10. A laser annealing method for annealing a thin film formed on the surface of a sample by:
modulating in terms of time the energy of a laser beam emitted from a laser beam source;
adjusting the energy distribution of the laser beam the energy of which has been modulated; and
radiating said laser beam the energy of which has been modulated in terms of time and said energy distribution of which has been adjusted, so as to scan the surface of the sample having the thin film formed on the surface.
11. A laser annealing method for annealing a desired region of a thin film on the surface of a sample by:
modulating in terms of time the energy of a laser beam emitted from a laser beam source;
shaping the cross sectional form of the laser beam the energy of which has been modulated; and
radiating said laser beam the energy of which has been modulated in terms of time and the cross sectional form of which has been shaped, so as to scan the surface of the sample having the thin film formed on the surface.
12. A laser annealing method for partially annealing a thin film on the surface of a sample by:
modulating in terms of time the energy of a laser beam emitted from a laser beam source;
adjusting the energy distribution of the laser beam the energy of which has been modulated in terms of time; and
intermittently radiating the laser beam the energy of which has been modulated in terms of time and said energy distribution of which has been adjusted, over the surface of the sample having the thin film formed on the surface.
13. The laser annealing method according to claim 10, wherein said laser beam is modulated in terms of time using an electro-optical modulator.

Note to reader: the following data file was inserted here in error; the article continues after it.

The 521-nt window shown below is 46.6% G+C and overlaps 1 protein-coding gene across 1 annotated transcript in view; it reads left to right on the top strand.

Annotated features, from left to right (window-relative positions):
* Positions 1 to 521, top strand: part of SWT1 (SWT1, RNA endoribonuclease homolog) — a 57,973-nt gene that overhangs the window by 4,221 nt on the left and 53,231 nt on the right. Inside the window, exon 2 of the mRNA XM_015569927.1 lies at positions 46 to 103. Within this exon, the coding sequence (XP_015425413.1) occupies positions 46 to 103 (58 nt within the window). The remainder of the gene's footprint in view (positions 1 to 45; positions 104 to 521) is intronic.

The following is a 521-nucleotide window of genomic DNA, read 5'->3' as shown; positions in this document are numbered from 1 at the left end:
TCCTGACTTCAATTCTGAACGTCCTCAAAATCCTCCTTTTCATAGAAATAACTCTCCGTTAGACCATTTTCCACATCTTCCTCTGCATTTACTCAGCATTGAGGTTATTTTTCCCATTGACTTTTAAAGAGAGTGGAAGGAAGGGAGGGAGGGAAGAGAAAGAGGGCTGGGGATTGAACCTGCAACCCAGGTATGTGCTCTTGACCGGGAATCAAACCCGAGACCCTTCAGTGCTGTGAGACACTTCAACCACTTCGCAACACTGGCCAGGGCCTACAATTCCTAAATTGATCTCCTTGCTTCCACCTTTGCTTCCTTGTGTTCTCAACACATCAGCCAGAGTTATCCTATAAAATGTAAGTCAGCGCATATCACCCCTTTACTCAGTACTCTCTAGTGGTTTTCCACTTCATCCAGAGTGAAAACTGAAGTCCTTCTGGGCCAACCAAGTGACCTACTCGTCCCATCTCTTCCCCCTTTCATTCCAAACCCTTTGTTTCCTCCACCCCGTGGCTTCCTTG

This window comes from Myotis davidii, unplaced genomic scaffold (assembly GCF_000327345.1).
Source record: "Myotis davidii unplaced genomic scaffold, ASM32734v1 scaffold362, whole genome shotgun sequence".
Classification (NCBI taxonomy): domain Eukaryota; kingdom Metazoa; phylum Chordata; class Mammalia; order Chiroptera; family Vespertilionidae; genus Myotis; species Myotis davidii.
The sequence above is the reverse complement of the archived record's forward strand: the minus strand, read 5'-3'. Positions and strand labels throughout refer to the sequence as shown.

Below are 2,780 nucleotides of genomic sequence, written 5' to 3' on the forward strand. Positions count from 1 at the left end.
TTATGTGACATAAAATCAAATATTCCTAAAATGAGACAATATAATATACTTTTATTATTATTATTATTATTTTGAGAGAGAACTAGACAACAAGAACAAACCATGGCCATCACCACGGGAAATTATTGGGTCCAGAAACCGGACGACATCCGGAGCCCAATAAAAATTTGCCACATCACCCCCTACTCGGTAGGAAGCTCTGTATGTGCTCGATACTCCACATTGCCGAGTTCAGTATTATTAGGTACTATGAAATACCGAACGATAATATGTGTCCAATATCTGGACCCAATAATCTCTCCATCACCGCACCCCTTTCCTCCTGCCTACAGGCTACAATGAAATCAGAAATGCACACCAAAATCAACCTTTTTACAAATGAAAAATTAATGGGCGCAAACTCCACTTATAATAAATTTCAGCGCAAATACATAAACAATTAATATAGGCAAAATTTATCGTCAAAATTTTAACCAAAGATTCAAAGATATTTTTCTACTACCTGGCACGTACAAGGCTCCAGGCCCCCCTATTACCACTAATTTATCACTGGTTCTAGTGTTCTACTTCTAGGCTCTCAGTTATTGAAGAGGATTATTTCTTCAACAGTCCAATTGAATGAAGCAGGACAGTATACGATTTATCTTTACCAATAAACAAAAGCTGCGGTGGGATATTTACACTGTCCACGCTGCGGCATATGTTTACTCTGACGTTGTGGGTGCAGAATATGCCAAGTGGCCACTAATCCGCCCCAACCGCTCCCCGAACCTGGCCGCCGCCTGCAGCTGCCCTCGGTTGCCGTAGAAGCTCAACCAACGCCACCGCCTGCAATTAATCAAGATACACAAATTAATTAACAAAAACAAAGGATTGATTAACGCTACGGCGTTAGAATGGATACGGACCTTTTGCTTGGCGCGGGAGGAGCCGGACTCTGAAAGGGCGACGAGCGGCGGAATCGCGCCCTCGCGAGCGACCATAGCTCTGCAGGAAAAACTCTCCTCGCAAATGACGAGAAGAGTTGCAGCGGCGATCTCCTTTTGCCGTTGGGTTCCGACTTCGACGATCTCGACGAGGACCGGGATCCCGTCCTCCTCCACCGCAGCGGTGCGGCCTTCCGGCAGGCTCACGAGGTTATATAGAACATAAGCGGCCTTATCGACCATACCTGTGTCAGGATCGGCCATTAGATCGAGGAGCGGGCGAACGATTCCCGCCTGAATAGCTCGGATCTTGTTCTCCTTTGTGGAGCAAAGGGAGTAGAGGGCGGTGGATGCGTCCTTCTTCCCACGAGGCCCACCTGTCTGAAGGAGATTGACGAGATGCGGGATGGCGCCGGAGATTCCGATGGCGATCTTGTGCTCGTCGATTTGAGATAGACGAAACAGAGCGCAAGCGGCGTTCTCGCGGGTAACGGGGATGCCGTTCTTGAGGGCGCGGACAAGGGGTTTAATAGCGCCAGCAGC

14. The laser annealing method according to claim 10, wherein said laser beam energy distribution is adjusted using a beam-homogenizer, a filter having desired transmittance distribution, and a rectangular slit.
15. A laser annealing method comprising:
converting a continuous laser beam to a pulsed laser beam having a desired waveform using time modulating means;
converting said pulsed laser beam to a laser beam having desired energy distribution using spatial modulating means;
concentrating said laser beam having the desired energy distribution; and
radiating the concentrated laser beam only over desired regions while scanning relatively over the amorphous or polycrystalline silicon film, formed on a glass substrate with an insulating film interposed therebetween.
16. A laser annealing method comprising:
converting a continuous laser beam to a pulsed laser beam having a desired waveform using time modulating means;
converting said pulsed laser beam to a laser beam having desired energy distribution using spatial modulating means;
concentrating the laser beam after reducing the coherency of said laser beam using an incoherent optical system; and